Monday, March 15, 2010

Collection Management - II

Each item in a collection needs:
  • a unique descriptor (e.g., specimen number),
  • an accompanying label,
  • a permanent record,
  • and safe, accessible storage.
In this post, I will discuss the unique descriptor.

Typically, this is a unique number assigned to the specimen. It may also be an alphanumeric character string, a bar code, etc.; but a symbol that requires a sophisticated scanner to read assumes that scanning system will be available for the useful life of the specimen (which may be centuries).

For minerals, this number is usually affixed to the specimens, either by writing or painting it on the specimen, or by attaching a printed label with permanent glue.

For loose gemstones, typically each gemstone has its own box, and a label with the descriptor is affixed to the box. As the label is not physically attached to the stone, it helps to include the gemstone weight on its label as a quick (but not exact) check for its identity.

Every record for this specimen should include the descriptor. Descriptor should not be used for more than one specimen (except in the case of bulk samples, where each bulk sample needs a unique descriptor, and individual grains in the sample only need separate descriptors when they are separated out for some purpose, like research or display). Descriptors should never be reused, since even if a specimen is destroyed, lost, or traded away, its records should remain with the collection.

I provide collection management services professionally, so feel free to contact me!

Thursday, March 11, 2010

What is Collection Management?

Whether you have a small mineral collection that has outgrown its single bookshelf, or a few more gemstones than fit into one box, or a large personal collection, or even a museum-grade collection of 1000 pieces or more, you probably need collection management. Let's explore what's involved in this service (which I can provide, of course).

Collection management occurs on several levels. Its main goal is to keep each specimen associated with the information that gives it value or importance. Thus, it creates and maintains linkages between the specimen and its history.

Wednesday, March 3, 2010

Minerals, Gems, and Crystals

Recently I've been giving a talk on the difference between mineralogy and gemology. (Mineralogy studies minerals, gemology studies gems; but there are other differences and similarities.)

When I explain things more than once, I keep trying to make the explanation simpler and clearer.

A mineral is defined by its (essential element) chemistry and crystal structure. There are many sites that explain this.

A gem is defined by its properties. If the gem is also a mineral, these properties are based on its essential element chemistry and crystal structure, but can also be due to:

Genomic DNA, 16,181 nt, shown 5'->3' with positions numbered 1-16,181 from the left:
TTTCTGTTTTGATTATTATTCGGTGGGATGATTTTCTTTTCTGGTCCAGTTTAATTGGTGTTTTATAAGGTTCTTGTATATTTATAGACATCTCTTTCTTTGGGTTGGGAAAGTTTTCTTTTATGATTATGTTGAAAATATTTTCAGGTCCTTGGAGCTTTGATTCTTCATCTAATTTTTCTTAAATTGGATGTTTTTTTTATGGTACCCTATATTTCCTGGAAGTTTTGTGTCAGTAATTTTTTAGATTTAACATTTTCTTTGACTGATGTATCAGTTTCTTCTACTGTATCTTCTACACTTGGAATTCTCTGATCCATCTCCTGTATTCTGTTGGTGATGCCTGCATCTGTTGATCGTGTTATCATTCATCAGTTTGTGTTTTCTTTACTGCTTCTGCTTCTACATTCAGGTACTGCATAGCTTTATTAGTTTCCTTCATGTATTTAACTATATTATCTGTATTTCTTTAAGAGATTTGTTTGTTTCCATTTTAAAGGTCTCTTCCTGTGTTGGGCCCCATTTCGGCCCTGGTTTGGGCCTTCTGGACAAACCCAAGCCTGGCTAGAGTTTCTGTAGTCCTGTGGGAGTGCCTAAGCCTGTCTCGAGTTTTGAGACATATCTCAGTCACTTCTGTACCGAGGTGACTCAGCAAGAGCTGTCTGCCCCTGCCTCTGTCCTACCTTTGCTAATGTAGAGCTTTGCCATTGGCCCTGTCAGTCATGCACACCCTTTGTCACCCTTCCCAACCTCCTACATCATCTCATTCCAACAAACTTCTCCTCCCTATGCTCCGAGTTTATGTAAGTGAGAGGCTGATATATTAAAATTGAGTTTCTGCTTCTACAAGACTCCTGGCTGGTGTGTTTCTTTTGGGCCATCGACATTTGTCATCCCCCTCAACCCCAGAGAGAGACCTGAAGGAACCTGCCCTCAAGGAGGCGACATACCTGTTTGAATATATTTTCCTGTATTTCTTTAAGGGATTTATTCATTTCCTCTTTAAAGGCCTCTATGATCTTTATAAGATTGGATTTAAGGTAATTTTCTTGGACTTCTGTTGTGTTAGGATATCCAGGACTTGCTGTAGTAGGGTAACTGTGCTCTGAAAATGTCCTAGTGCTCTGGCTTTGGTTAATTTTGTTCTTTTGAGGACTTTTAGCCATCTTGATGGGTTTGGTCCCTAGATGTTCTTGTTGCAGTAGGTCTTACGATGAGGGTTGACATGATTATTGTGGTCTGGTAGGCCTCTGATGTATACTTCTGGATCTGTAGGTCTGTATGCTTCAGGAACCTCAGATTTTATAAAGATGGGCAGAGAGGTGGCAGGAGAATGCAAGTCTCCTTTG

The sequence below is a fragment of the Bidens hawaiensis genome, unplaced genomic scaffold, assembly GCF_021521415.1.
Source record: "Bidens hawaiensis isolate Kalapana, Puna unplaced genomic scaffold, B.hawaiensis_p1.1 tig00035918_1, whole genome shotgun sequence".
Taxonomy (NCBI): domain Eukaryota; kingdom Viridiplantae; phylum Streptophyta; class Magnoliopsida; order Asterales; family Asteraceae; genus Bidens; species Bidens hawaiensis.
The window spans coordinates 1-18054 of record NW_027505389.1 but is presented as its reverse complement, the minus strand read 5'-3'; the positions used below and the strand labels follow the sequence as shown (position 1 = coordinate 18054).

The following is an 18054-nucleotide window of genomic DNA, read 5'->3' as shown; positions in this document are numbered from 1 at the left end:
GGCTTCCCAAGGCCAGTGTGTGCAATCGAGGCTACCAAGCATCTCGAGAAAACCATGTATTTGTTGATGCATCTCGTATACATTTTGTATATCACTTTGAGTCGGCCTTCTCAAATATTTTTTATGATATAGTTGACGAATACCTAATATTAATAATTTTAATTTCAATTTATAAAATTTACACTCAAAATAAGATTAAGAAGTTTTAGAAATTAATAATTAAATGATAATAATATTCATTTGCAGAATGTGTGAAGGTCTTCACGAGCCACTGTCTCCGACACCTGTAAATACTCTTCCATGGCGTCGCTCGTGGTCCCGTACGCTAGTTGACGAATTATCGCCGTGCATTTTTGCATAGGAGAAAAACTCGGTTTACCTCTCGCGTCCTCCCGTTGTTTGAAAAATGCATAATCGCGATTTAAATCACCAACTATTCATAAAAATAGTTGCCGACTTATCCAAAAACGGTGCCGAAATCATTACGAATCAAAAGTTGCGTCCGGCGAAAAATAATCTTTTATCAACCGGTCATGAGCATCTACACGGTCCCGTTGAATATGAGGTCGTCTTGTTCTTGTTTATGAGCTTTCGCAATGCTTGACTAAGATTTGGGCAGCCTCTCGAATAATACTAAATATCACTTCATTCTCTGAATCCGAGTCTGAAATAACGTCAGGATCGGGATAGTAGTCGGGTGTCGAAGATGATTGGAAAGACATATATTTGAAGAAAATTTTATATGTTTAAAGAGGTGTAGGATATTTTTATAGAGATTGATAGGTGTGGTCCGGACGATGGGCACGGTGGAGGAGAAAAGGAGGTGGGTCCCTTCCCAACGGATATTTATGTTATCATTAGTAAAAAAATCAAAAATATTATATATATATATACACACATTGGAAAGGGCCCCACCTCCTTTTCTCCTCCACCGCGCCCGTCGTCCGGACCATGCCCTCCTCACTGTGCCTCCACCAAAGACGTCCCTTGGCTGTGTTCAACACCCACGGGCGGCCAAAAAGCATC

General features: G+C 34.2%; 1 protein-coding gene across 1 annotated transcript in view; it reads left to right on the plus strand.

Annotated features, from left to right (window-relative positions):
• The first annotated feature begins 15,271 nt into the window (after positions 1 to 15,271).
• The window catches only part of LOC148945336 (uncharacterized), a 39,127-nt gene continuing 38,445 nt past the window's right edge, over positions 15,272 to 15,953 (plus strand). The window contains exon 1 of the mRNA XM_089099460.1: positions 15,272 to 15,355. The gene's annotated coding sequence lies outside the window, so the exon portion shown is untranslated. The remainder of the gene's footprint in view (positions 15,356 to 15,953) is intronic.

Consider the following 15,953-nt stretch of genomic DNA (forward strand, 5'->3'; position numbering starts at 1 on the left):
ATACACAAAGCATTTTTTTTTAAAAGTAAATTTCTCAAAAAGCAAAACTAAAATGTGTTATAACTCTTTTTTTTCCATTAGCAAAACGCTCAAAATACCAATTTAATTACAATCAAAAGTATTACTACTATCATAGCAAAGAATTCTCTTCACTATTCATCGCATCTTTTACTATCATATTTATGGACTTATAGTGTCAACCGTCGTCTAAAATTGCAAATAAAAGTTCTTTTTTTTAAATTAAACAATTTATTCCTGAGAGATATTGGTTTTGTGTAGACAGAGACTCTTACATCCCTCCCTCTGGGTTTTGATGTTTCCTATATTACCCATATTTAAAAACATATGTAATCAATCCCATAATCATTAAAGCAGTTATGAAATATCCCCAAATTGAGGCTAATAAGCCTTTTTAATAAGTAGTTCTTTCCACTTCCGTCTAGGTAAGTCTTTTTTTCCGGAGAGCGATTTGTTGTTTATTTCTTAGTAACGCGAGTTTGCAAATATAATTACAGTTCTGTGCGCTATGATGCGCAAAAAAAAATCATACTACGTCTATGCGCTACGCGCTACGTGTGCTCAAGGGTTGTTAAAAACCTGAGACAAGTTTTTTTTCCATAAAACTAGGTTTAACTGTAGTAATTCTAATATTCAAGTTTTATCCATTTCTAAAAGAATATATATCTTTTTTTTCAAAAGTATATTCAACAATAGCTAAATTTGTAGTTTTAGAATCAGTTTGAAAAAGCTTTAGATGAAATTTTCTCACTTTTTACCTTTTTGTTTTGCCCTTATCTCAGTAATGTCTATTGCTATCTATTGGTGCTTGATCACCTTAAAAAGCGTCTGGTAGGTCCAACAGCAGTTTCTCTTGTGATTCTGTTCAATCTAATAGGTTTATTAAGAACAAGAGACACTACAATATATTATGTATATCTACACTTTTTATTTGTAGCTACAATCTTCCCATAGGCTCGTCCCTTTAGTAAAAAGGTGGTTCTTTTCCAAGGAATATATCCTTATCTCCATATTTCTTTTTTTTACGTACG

• Trace elements (Cr and V in emeralds, Cr in rubies)
  • Inclusions (cat's-eyes and star stones)
  • Texture (the interlocking texture in jadeite, the felted texture in nephrite)
  • Grain size and lack of inclusions, leading to diaphaneity: transparent to translucent to opaque; the greater the transparency, the greater the likelihood a sample is gem-quality.
(And some gems are not minerals: pearls, opal, jet, ivories, amber, etc.)

As a related topic, I see the term crystal used to mean different things to different people in the gem and mineral business.
  • Mineralogically, a single crystal is a connected structure retaining orientation from one end to the other. (In a mosaic crystal, sub-blocks of the structure have slightly different orientations, which can lead to large changes on orientation from one end to the other, like in saddle-shaped dolomite crystals.)
  • To an emerald dealer, "crystal" means a fine quality emerald that will hold up well to cutting.
  • To a mineral collector, a crystal should retain all its natural surfaces; but to someone in the metaphysical community, polished surfaces may be acceptable.
  • By people who deal in glass imitations, I have seen "crystal" used as it is used for glassware: a high-refractive index material (often containing lead) that would still be considered amorphous to mineralogists.
  • A crystal ball should be quartz, not glass; sometimes "crystal" is short-hand for rock crystal quartz, the colorless transparent variety.

Monday, March 1, 2010


Old friend and fellow mineralogist Vandall King recommended that I start a blog, so here it is. In future installments, I hope to tell stories about minerals and gems, so stay tuned!

But first, some words from my sponsor. My company, Mary Johnson Consulting, has a website with my background. The site,, is active but updated infrequently. (The site includes some of my zoo sketches as well.)

I also have an exciting service for anyone who needs ideas about minerals, gems, their durability, curation, display, etc.: one half-hour discussion for new clients for $25. For half of the time we discuss your problem and for the remaining 15 minutes we brainstorm on possible solutions. Contact me at with BRAINSTORM as the subject line if you are interested.

Finally, my book Gemstones: A Complete Color Reference for Precious and Semiprecious Stones of the World, by Karen Hurrell and yours truly, is available from Barnes & Noble ( Reviews have been quite positive, and the first edition, out now, has an enjoyable typo on page 184.
ISBN: 1435106105 or ISBN-13: 9781435106109.